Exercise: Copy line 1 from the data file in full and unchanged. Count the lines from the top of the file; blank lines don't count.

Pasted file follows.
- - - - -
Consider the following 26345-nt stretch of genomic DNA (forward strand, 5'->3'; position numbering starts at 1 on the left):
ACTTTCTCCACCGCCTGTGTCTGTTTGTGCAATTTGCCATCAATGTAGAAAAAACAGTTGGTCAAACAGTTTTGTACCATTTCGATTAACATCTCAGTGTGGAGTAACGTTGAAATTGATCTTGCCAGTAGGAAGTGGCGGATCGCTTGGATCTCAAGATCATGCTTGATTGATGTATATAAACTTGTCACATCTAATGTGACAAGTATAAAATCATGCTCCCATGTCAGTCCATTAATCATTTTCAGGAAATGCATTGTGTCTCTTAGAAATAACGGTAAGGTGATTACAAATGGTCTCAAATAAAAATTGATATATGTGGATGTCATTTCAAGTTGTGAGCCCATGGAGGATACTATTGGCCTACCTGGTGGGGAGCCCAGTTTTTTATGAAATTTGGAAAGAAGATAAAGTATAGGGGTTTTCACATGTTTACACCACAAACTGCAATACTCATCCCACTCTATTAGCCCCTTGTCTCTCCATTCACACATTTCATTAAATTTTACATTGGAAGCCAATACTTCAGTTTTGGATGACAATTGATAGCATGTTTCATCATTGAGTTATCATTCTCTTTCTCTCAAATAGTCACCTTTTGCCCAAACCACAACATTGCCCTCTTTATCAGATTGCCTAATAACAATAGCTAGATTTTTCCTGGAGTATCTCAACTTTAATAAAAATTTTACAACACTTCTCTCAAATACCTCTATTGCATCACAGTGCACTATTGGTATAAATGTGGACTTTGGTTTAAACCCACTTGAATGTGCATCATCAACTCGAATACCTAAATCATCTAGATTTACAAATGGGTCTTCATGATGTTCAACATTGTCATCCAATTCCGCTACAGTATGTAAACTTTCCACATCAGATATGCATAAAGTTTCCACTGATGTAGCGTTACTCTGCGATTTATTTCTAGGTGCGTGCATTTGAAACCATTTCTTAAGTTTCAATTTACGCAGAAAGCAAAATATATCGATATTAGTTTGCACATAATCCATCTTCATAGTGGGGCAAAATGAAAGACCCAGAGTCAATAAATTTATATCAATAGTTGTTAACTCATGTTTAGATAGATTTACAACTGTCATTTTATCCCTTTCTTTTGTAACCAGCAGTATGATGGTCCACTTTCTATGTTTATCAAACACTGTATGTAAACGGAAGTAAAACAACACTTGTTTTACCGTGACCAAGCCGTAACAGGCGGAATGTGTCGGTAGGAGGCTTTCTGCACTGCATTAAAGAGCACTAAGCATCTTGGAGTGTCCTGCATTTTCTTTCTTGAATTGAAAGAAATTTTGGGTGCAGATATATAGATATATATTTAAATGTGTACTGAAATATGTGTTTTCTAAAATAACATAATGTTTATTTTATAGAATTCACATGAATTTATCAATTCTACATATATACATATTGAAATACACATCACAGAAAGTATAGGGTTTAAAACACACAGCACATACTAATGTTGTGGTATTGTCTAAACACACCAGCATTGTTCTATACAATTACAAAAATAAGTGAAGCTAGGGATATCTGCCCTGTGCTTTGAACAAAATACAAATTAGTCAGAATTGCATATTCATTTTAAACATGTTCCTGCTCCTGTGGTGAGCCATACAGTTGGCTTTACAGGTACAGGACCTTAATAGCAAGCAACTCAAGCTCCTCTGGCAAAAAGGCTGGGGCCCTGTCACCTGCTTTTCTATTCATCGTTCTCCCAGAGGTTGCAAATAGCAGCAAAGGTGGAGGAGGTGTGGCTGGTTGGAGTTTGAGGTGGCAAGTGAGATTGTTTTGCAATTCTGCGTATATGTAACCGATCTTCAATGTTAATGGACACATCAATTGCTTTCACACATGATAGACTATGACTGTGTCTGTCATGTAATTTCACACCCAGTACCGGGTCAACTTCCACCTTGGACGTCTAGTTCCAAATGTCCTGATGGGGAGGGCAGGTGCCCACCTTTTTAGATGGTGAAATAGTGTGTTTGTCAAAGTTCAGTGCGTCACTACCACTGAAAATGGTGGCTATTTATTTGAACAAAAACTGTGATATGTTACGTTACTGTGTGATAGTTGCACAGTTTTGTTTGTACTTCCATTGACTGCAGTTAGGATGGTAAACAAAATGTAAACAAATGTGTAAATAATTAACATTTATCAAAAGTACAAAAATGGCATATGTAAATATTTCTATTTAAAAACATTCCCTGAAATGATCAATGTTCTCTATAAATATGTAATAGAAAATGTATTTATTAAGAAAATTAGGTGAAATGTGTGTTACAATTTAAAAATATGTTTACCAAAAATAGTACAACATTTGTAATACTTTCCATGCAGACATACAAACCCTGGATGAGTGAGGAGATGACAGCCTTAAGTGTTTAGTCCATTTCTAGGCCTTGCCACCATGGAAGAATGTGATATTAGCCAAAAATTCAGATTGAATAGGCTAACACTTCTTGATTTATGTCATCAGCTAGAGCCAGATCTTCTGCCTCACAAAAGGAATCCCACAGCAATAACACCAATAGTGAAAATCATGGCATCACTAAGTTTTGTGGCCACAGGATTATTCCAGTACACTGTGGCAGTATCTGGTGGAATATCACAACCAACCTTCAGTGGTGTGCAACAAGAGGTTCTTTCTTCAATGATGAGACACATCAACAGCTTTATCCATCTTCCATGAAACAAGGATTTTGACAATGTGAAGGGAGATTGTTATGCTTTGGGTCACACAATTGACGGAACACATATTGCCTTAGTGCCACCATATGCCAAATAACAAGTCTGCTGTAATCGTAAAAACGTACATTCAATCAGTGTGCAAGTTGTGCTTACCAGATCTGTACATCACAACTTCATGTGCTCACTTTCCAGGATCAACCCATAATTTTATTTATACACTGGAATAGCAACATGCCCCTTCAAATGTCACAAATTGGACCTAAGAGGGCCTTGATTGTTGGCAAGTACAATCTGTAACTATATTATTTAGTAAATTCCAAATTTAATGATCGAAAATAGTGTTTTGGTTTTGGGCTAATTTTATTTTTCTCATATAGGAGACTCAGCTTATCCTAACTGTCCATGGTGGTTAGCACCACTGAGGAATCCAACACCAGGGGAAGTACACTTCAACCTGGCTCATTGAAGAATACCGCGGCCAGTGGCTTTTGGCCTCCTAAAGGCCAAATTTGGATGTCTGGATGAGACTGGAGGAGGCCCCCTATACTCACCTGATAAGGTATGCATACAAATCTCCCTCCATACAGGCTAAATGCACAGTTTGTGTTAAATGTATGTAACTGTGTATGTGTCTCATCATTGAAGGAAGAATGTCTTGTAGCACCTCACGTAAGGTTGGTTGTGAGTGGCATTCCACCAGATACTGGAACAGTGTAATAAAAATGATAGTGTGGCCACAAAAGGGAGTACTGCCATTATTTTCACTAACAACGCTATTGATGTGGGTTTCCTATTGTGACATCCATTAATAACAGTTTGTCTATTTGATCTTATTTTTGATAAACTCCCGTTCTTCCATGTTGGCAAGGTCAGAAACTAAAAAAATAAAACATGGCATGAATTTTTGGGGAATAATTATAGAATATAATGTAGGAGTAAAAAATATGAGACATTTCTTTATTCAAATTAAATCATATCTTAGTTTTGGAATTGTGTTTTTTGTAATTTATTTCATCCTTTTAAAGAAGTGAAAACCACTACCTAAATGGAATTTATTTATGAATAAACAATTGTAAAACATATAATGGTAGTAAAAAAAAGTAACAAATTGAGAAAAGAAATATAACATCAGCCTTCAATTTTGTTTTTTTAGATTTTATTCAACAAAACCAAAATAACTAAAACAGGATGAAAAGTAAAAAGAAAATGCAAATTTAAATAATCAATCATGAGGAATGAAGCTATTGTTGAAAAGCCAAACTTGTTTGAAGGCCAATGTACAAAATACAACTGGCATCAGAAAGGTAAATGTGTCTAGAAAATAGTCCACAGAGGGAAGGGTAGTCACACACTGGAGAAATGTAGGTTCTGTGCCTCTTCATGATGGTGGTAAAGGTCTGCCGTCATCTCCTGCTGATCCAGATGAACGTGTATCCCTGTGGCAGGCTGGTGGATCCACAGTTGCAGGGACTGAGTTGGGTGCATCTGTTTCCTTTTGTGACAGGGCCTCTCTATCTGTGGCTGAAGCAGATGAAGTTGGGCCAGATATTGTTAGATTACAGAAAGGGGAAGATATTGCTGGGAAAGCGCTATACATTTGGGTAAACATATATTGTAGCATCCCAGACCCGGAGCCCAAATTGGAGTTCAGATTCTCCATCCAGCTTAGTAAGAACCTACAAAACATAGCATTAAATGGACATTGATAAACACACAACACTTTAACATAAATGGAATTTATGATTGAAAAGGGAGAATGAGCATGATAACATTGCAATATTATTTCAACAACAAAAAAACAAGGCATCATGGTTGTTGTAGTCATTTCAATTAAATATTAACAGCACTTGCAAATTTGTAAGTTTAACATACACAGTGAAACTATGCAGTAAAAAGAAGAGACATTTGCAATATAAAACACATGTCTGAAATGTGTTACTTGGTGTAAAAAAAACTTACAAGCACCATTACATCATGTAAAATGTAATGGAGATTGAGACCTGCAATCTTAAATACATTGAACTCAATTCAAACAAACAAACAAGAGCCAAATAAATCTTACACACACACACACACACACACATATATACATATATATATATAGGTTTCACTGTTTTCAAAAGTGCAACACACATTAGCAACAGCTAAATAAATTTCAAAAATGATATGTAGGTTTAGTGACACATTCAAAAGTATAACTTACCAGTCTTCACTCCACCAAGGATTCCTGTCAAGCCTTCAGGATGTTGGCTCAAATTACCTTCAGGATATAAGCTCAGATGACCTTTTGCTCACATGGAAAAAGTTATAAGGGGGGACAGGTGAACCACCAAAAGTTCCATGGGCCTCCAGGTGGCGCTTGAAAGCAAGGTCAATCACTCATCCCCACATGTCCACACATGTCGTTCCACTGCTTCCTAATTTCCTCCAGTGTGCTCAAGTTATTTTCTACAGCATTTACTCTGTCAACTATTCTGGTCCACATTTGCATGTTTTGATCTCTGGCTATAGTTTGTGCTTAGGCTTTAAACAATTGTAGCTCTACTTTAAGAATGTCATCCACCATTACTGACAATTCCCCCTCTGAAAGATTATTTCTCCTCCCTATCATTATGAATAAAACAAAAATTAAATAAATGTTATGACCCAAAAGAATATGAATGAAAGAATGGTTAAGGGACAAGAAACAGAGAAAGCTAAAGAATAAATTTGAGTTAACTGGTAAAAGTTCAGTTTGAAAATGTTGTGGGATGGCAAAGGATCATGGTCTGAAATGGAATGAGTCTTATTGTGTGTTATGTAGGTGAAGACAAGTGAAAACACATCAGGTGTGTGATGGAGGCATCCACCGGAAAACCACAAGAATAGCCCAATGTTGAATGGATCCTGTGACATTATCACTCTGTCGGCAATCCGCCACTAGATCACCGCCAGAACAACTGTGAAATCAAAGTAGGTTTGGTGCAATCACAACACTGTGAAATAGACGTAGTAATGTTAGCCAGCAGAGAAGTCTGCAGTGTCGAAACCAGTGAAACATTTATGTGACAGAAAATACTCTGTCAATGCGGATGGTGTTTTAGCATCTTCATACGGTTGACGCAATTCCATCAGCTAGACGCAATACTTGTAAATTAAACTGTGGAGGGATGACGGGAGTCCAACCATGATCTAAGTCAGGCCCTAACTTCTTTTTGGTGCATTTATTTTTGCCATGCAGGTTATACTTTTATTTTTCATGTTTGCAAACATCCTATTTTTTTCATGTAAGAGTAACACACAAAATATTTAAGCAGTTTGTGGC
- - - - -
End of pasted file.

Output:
Consider the following 26345-nt stretch of genomic DNA (forward strand, 5'->3'; position numbering starts at 1 on the left):